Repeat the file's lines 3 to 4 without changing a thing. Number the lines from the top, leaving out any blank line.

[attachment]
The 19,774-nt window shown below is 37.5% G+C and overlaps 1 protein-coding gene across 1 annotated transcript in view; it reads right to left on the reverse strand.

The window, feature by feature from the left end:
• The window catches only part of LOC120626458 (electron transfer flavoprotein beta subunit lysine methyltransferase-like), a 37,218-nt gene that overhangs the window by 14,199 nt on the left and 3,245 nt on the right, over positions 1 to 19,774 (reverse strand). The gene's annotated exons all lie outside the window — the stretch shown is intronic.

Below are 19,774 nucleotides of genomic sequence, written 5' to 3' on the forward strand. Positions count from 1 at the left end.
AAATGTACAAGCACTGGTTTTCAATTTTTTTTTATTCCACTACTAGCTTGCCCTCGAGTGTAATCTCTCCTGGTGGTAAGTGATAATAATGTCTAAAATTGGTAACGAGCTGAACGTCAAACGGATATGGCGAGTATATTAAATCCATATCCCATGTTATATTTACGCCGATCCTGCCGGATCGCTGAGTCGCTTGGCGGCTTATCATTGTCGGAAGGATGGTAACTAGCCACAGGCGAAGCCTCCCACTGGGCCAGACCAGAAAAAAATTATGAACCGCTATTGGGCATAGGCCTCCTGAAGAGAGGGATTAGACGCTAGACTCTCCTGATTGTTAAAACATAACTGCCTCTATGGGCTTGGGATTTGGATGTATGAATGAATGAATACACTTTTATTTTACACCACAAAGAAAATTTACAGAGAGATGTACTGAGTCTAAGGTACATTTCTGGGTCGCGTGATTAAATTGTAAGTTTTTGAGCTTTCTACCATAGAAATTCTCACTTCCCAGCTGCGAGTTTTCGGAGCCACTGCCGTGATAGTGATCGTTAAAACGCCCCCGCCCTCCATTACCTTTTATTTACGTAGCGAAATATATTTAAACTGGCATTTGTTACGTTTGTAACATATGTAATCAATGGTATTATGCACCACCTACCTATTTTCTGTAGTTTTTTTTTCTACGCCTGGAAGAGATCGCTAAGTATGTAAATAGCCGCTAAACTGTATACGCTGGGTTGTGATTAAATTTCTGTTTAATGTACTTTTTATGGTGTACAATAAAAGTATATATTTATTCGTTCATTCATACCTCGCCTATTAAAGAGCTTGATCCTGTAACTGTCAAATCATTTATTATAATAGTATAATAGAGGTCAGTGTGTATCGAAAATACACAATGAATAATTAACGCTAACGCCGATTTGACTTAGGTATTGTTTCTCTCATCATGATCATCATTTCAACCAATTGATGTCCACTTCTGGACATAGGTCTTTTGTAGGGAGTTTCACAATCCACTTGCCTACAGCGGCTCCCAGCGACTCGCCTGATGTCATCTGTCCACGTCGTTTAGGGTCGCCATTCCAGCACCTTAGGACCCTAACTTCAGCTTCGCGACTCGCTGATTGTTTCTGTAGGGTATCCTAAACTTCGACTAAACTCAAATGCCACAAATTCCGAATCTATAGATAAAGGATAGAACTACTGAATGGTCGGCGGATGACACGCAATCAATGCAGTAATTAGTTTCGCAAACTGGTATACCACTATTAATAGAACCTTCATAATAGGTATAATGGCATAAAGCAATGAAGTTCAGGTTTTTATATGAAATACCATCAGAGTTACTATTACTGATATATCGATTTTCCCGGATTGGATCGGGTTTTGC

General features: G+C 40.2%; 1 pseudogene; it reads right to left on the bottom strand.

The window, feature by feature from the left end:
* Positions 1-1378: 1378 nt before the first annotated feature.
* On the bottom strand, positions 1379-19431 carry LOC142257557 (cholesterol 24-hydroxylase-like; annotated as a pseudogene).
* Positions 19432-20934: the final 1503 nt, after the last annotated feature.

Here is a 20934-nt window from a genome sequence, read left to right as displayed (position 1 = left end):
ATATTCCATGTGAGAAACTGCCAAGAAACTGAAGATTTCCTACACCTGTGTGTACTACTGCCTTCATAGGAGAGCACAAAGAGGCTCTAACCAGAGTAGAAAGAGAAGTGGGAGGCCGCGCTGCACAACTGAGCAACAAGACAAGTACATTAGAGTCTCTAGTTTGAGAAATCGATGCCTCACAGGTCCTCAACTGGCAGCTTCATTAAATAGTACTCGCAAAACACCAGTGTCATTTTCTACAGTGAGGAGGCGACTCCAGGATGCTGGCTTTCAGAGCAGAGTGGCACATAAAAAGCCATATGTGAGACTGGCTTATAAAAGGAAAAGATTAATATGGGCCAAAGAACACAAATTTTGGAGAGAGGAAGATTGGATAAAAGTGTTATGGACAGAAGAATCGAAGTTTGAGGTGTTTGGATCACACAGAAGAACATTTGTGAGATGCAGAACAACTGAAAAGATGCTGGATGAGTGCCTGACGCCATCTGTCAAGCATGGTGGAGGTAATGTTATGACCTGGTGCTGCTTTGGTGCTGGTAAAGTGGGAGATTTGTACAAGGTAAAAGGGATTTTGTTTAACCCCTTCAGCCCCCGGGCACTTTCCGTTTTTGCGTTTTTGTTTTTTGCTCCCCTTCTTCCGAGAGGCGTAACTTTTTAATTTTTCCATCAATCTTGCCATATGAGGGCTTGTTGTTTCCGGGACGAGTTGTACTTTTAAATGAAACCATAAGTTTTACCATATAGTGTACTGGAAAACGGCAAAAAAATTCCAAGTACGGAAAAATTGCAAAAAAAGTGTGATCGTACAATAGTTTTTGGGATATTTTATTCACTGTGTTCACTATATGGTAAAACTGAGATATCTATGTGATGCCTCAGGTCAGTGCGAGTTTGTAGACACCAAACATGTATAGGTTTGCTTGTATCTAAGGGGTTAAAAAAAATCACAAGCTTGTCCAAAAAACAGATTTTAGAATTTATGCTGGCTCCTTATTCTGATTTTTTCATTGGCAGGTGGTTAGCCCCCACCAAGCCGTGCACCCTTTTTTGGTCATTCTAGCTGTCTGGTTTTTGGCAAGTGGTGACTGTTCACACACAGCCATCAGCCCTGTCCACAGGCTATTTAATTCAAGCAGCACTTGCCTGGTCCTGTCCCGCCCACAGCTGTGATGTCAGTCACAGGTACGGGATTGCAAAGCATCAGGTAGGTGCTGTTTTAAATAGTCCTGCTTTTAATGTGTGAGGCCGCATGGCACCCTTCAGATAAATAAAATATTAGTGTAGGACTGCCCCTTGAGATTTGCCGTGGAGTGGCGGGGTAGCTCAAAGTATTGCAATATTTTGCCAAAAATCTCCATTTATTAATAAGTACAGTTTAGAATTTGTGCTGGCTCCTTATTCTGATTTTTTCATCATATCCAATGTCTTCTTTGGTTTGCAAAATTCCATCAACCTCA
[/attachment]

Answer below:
• The window catches only part of LOC120626458 (electron transfer flavoprotein beta subunit lysine methyltransferase-like), a 37,218-nt gene that overhangs the window by 14,199 nt on the left and 3,245 nt on the right, over positions 1 to 19,774 (reverse strand). The gene's annotated exons all lie outside the window — the stretch shown is intronic.

Below are 19,774 nucleotides of genomic sequence, written 5' to 3' on the forward strand. Positions count from 1 at the left end.